The campaign of Boulder Democratic Congressman Jared Polis said he will “participate in the 2018 Democratic Caucuses and collect petition signatures to qualify for the primary ballot in the Colorado governor’s race.” Asked if that meant he would go to the assembly and appear on the ballot there for a vote, his campaign said yes.

On the Republican side, State Treasurer Walker Stapleton was coy when asked what he planned to do in early November, saying whatever he decides he guarantees he’ll be on the ballot. Stapleton did, however, notify the Secretary of State’s Office that he intends to gather petitions, and he was approved to do so on Jan. 5, according to a list of candidates who made similar requests. Retired investment banker Doug Robinson said on Jan. 2 he was considering both options and would make a decision soon. On Jan. 8, the Secretary of State’s Office approved his ability to gather petitions. Attorney General Cynthia Coffman’s campaign announced on Jan. 17 she would petition onto the ballot. “The petitioning process will allow me to balance my time between the campaign trail and serving the people of Colorado in my current role as the state’s attorney general,” Coffman said in a statement. “I look forward to continuing my travel around the state and engaging with voters from urban, rural and suburban Colorado.”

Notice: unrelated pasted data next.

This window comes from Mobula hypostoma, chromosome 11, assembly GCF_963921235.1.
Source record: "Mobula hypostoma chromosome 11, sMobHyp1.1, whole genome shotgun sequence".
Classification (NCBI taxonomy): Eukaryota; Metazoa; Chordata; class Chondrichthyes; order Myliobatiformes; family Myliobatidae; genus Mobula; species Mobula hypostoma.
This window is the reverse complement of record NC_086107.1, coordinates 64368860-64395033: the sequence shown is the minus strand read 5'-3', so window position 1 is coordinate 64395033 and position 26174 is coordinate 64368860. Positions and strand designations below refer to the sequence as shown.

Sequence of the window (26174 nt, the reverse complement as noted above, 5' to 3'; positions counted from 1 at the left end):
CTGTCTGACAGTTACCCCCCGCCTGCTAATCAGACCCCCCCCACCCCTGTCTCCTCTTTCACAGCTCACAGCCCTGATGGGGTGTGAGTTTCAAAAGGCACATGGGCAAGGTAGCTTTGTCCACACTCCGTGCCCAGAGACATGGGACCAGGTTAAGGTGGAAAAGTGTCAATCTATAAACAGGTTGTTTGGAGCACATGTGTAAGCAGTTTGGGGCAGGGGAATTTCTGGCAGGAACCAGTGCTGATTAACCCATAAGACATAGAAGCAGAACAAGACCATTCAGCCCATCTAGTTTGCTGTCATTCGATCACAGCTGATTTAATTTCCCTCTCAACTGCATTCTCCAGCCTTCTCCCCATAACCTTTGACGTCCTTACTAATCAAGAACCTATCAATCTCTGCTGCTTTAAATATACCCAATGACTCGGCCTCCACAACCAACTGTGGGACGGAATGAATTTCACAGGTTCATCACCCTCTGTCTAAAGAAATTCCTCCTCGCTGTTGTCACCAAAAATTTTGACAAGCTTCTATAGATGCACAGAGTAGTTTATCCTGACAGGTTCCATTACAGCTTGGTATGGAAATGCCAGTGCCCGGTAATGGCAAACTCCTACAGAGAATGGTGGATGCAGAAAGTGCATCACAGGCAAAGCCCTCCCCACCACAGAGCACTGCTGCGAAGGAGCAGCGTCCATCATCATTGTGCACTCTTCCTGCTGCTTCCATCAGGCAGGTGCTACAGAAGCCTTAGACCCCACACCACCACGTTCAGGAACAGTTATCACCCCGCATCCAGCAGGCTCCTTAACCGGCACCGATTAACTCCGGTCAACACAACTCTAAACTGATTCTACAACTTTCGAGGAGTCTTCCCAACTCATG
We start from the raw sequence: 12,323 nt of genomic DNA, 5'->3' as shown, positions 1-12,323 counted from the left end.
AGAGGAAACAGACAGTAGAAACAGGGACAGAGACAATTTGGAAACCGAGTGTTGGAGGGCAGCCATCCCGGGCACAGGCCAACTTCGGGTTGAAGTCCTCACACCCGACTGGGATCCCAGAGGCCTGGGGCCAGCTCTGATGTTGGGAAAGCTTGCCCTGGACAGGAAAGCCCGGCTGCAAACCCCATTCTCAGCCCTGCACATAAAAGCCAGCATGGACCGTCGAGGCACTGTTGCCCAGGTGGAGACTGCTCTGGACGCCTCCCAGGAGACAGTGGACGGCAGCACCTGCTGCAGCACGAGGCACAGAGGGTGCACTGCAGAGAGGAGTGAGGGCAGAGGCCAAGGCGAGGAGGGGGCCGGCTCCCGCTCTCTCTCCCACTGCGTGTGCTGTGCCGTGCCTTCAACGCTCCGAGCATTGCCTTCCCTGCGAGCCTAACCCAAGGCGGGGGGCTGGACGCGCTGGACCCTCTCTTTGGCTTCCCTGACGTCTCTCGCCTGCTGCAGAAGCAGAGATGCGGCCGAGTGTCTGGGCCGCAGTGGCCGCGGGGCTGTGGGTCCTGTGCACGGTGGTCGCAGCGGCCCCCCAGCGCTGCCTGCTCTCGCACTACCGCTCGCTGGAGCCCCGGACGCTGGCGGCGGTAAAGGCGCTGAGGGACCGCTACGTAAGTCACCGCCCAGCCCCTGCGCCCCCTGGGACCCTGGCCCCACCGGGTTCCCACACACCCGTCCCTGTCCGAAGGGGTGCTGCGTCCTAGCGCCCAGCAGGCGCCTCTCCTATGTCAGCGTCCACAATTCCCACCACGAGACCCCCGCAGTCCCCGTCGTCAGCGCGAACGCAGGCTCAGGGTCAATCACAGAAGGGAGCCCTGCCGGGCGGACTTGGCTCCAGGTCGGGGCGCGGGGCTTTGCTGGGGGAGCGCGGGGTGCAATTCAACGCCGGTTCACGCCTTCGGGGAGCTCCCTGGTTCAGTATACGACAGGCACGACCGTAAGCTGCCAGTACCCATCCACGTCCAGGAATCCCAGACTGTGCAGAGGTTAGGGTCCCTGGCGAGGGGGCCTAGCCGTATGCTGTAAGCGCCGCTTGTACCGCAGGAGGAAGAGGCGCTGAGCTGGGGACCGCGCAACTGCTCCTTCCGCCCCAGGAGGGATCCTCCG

Entrepreneur and onetime lawmaker Victor Mitchell is preparing to gather petitions. The campaign says it gives him “the best chance to meet the most grassroots voters all across the state” and to “touch many Republicans that won’t participate in the caucus process.”

On the flipside, former Parker mayor Greg Lopez will go through the assembly. “It’s like running the Triple Crown,” he says. “The first race is to get onto the ballot by convincing 30 percent of the delegates to give me the opportunity to become the Republican nominee by putting me onto the primary ballot— allow me to prove that I am electable, that my message can resonate.”

Steve Barlock, also running for governor, was one of the few delegates for Donald Trump at the 2016 Republican state convention. “So I know how hard it is,” he says, adding that he will go through the assembly process, hoping to gain support from newcomers who might have been inspired by Trump’s candidacy. Lately, when someone has offered to donate to his campaign, Barlock says, he’s told them to save it and instead caucus for him and use the money to pay the fee to attend the assembly if they become a delegate. Also, he said about his decision to go through the assembly, “It seems to me that the higher powers have locked up the petitioning companies.”